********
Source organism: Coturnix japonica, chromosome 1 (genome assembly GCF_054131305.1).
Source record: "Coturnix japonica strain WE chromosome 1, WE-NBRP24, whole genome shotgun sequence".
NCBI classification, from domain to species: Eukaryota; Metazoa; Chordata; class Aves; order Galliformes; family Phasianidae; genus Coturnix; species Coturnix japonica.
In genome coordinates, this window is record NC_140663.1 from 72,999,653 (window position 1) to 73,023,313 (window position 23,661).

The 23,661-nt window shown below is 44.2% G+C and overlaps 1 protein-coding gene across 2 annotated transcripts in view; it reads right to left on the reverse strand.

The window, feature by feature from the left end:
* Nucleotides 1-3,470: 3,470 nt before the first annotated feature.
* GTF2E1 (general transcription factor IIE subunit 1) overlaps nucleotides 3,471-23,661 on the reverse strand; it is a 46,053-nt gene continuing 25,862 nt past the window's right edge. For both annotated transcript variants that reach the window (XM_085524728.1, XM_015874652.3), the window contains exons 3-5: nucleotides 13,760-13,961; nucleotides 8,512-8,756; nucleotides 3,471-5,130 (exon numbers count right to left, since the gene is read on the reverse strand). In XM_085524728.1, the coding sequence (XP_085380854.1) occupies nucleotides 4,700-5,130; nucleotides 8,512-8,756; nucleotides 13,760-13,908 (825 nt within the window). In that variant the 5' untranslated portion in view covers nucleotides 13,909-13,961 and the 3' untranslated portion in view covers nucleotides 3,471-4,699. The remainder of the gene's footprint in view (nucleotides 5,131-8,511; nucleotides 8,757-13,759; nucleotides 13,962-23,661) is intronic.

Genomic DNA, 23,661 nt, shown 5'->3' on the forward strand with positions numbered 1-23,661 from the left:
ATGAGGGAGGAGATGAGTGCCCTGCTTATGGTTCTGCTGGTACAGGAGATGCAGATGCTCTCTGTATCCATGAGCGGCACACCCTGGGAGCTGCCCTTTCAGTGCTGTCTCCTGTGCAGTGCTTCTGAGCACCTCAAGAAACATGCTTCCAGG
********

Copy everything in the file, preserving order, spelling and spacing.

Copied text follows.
Source organism: Coturnix japonica, chromosome 1 (genome assembly GCF_054131305.1).
Source record: "Coturnix japonica strain WE chromosome 1, WE-NBRP24, whole genome shotgun sequence".
NCBI classification, from domain to species: Eukaryota; Metazoa; Chordata; class Aves; order Galliformes; family Phasianidae; genus Coturnix; species Coturnix japonica.
In genome coordinates, this window is record NC_140663.1 from 72,999,653 (window position 1) to 73,023,313 (window position 23,661).

The 23,661-nt window shown below is 44.2% G+C and overlaps 1 protein-coding gene across 2 annotated transcripts in view; it reads right to left on the reverse strand.

The window, feature by feature from the left end:
* Nucleotides 1-3,470: 3,470 nt before the first annotated feature.
* GTF2E1 (general transcription factor IIE subunit 1) overlaps nucleotides 3,471-23,661 on the reverse strand; it is a 46,053-nt gene continuing 25,862 nt past the window's right edge. For both annotated transcript variants that reach the window (XM_085524728.1, XM_015874652.3), the window contains exons 3-5: nucleotides 13,760-13,961; nucleotides 8,512-8,756; nucleotides 3,471-5,130 (exon numbers count right to left, since the gene is read on the reverse strand). In XM_085524728.1, the coding sequence (XP_085380854.1) occupies nucleotides 4,700-5,130; nucleotides 8,512-8,756; nucleotides 13,760-13,908 (825 nt within the window). In that variant the 5' untranslated portion in view covers nucleotides 13,909-13,961 and the 3' untranslated portion in view covers nucleotides 3,471-4,699. The remainder of the gene's footprint in view (nucleotides 5,131-8,511; nucleotides 8,757-13,759; nucleotides 13,962-23,661) is intronic.

Genomic DNA, 23,661 nt, shown 5'->3' on the forward strand with positions numbered 1-23,661 from the left:
ATGAGGGAGGAGATGAGTGCCCTGCTTATGGTTCTGCTGGTACAGGAGATGCAGATGCTCTCTGTATCCATGAGCGGCACACCCTGGGAGCTGCCCTTTCAGTGCTGTCTCCTGTGCAGTGCTTCTGAGCACCTCAAGAAACATGCTTCCAGG